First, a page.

Fig 19. The Ordnance Survey Ireland Historic 6 inch map (1837 – 1842) showing the walled gardens of Acres Hall laid out in parterre fashion with six sections. The open space to right of The Hall prior to the building of the Presbyterian church.

The west wall had an entrance into the adjacent field and a river walk, which followed the line of the river ending opposite an elaborate gazebo. The gazebo seems to have been placed on tiered, raised ground situated on the far side of the riverbank and was most likely constructed by Acres as a point of interest on the landscape. It was possibly reached by a small wooden bridge. The gazebo is not shown on the 1890 OSI map.


Fig 20. Ordnance Survey Ireland historic 25 inch map (1888 – 1913) showing ‘Hall’ and front garden, lodge, carriage entrance (arrow points to X), accommodation houses, stable block and various outhouses, and office buildings.

During the period of the Egan’s tenure the land comprised the three blocks shown as .464, .688 and .622 acres, a total of 1.77 acres. The Summerhouse and Acres Folly are clearly marked on the .464 plot while the plot marked .622 was formerly a walled garden with an archway (marked on map) onto the field leading to the Tullamore river. The adjoining land was sold in 1891 to Patrick Lloyd around the same time as Patrick Egan took up residence in Acres Hall. Access to the river walk would have ceased and the doorway in the west wall sealed up from that time. On the street to the front of the house, P, marks the location of a street pump, while W.T. denotes a water tap both of which are shown in the National Library of Ireland photographs above. L.B. indicates a letterbox.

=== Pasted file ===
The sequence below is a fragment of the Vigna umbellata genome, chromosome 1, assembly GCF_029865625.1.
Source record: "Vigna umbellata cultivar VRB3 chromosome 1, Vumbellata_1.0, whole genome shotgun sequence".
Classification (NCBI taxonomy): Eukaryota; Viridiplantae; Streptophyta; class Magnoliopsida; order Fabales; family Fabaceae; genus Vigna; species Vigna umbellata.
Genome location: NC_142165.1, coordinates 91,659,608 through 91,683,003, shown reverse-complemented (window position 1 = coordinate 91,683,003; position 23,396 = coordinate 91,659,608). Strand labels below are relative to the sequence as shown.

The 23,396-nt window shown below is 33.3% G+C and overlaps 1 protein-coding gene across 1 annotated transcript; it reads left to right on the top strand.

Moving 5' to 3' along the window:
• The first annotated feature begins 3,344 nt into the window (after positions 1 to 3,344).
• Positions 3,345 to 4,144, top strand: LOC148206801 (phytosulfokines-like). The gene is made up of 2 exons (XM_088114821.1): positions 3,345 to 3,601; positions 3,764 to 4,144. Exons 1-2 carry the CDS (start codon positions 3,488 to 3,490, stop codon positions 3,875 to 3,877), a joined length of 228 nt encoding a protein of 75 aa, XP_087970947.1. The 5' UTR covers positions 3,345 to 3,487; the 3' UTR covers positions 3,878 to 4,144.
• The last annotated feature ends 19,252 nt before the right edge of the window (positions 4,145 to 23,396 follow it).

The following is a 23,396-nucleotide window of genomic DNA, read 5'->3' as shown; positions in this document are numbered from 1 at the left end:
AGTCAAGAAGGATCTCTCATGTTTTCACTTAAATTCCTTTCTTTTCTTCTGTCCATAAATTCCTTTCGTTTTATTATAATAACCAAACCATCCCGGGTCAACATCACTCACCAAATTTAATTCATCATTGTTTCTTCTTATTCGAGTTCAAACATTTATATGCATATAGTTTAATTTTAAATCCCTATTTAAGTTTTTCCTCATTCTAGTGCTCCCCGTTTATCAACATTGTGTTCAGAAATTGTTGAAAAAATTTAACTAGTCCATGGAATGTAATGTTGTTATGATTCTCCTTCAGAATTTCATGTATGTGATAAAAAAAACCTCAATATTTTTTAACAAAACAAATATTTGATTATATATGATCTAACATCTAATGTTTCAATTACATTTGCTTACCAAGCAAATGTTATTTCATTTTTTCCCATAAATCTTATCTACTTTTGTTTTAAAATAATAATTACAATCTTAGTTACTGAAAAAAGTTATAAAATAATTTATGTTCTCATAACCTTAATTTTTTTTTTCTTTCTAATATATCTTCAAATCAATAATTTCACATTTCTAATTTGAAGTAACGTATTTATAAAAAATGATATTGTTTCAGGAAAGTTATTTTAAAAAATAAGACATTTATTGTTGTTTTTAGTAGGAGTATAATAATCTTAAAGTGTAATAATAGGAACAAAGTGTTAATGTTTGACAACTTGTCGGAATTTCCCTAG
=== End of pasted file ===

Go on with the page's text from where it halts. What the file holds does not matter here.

Fig 21. Ordnance Survey sheet 1890 showing a pump, water tap, and trough located in the yard.

Footnote: Paths are shown around the  front garden lawn with a rockery in the center, two grates at front of house allowing light to enter the basement, entrance to office building, covered carriage archway with entrance to front garden, passageway from lodge to rear of house with curtain wall.


Fig 22 .Ordnance Survey sheet 1890 showing location of the summerhouse facing south-west towards the river, and Acres folly with an external stair which gave access to the first floor.